Human egg cells that have been grown in a lab will soon be fertilized in a historic experiment that overturns the rules of reproduction, revolutionizes fertility — and could grant women an “elixir of youth” by banishing menopause.
American and British scientists from the Edinburgh University and the Harvard Medical School have produced the first human egg cells grown entirely in the laboratory from egg stem cells — “female germline” or “oogonial stem cells” (OSCs) — following the recent discovery of such stem cells that was, in itself, an earthshaking development in fertility science.
And as if that did not astonish enough, these lab-grown egg cells could be fertilized this year, if fertility authorities in the United Kingdom give the go signal.
The three back-to-back developments — the discovery of the oogonial stem cells, the creation of lab-grown human egg cells and their upcoming fertilization — are all momentous developments the field of fertility. Together, these three events:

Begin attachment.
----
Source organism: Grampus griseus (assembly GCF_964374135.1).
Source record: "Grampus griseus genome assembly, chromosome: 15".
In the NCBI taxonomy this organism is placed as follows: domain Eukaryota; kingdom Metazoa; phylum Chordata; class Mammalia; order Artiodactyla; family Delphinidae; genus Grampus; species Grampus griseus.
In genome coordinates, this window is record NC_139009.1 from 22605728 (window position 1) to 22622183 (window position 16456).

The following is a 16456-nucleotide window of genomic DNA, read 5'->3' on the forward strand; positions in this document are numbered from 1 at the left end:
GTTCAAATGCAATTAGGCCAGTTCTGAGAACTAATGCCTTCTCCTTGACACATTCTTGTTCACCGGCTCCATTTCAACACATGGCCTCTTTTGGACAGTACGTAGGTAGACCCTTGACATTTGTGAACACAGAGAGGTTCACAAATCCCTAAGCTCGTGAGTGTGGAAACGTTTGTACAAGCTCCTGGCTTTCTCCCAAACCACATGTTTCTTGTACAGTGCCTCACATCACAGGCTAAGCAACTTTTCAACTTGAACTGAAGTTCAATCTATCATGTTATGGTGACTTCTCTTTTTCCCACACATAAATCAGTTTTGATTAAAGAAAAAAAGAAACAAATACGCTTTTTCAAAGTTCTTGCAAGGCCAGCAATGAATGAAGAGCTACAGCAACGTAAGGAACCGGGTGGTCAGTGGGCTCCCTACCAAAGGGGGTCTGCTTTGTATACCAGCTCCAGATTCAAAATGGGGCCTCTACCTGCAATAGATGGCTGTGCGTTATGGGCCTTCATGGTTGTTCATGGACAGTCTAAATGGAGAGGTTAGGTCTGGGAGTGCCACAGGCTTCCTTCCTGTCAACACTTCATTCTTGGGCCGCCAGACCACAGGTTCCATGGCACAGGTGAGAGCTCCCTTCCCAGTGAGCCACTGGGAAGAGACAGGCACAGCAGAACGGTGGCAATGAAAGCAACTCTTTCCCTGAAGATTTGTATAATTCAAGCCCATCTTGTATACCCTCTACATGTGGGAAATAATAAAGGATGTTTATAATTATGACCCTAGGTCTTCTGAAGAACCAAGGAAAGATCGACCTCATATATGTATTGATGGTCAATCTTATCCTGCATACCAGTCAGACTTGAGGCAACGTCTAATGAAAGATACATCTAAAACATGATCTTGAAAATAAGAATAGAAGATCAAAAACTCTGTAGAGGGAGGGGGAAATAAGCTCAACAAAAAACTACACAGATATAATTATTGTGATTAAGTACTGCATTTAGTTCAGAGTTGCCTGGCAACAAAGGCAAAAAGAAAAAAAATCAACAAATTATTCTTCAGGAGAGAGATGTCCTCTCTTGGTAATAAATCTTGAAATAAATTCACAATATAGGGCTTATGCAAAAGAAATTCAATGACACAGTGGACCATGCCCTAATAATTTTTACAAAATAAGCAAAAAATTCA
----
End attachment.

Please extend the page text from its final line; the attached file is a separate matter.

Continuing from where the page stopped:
- Overturn 60 years of dogma in fertility.
- Have the potential to revolutionize fertility treatment.
- May lead to life-long fertility for women.
- May reverse menopause in older women.
Overturning 60 years of dogma
Women are born with their full complement of egg cells which they gradually lose through life until they run out when they reach the menopause — that, at least was what scientists believed for the past 60 years.
Then in 2004, Dr. Jonathan Tilly of Harvard went up against this dogma by suggesting that there were active stem cells in the ovaries of mice that were capable of replenishing eggs throughout life.
In the succeeding years, a number of studies in lab mice proved him right, showing the existence of these “female germline” or “oogonial stem cells” (OSCs) in living mice. The stem cells were shown to be capable of producing further oocytes.
And as recently as February, a team of scientists from Harvard and the Massachusetts General Hospital in the United States, together with colleagues from Japan’s Saitama Medical University shocked the scientific community when they announced that they had discovered these same stem cells that can transform into new eggs in the ovaries of young women.